A call for reintroducing nature to the waterfront along the Upper East Side.
Appleton believes that, if resiliency is a priority, planners will recognize that reestablishing nature at the water’s edge is the most effective method available. Appleton submits three mandates on how to deal with the East River Esplanade (and the rest of the city’s waterfront, for that matter): 1) there should be absolutely no new high-rise development on the waterfront, 2) natural areas on the waterfront should be reproduced and restored, such as Jamaica Bay and the Rockaways, and 3) the FDR Drive should be transformed and retrofitted in order to make way for a more natural coastline—he even suggests getting rid of it all together, which is a remarkable suggestion as most plans take the Robert Moses-era roadway as a given.
Appleton also critiques Marrella’s reference to the “horror stories” of the regulatory process, where 6-month projects turn into 8-year projects. Appleton argues that the political process is necessary; added wait times usually include more community participation and involvement, and that communities should be wary and skeptical of fast, steam-rolled development projects, as they tend to ignore civic consensus.
As the last presenter, Cecilia Alemani, Curator at High Line Art, spoke of the importance of art in public spaces. She updated the audience on the multiple types of media that are currently circulating in the High Line Park, as well as how the High Line is creating new concepts for parks and reinventing the art space. Along with commissioned work, the High Line has introduced a number of performance works, as well as interactive and engaging video projections — all of which, Alemani suggests, should be taken into consideration in the new East River Esplanade. And with the incorporation of art into the park, the esplanade can better address the cultural needs that Birnbaum mentioned earlier in what truly makes a successful waterfront space.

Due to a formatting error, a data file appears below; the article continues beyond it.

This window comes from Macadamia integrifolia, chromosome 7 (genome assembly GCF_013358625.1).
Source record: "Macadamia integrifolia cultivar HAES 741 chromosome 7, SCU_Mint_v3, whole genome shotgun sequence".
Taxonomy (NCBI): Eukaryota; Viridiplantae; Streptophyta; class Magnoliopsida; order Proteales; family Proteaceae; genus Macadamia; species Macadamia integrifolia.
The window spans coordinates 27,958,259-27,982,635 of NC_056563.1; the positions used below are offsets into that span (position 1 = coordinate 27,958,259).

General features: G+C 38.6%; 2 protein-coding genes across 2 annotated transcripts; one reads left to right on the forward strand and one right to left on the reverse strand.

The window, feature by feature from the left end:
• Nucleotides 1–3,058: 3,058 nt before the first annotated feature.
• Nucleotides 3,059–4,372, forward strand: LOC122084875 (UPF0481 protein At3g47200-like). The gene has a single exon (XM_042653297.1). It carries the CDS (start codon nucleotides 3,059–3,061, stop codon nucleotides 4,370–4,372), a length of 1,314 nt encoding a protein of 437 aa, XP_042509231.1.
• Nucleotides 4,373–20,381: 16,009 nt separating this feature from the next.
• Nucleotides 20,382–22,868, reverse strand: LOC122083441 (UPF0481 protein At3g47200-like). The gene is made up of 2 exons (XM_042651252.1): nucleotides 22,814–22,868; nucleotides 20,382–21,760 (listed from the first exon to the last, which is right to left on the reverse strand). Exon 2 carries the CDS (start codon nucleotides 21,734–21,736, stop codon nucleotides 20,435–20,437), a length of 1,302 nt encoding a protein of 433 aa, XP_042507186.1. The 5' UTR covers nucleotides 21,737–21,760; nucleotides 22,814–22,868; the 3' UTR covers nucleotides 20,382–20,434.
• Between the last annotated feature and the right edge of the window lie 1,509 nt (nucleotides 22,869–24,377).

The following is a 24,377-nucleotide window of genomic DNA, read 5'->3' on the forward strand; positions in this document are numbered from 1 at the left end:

To wrap up the entire panel discussion into one coherent message, it might sound something like this: In order for the East River Esplanade that runs from 63rd to 125th Street to become a truly successful public space that serves the needs of the community, it must have a daring yet smart design that integrates art and culture, and meets the concerns of the community and the environment. Given the new realities of climate change, this space must play a role in coastal protection, but also should simultaneously attract and appeal to all people in a social and recreational context.
The vitality of the discussion and the depth of the ideas on the table show how New York continues to enjoy a renaissance in the confident and inventive design of public space.
If these weights and measures are taken during the redevelopment of the East River Esplanade, it seems that the Upper East Side and East Harlem will have a new, visionary way to get to the water’s edge in their neighborhoods, with a public amenity that will stretch for miles up the East Side, perhaps even restoring a glimpse of the natural landscape, and habitat, that graced the island once upon a time.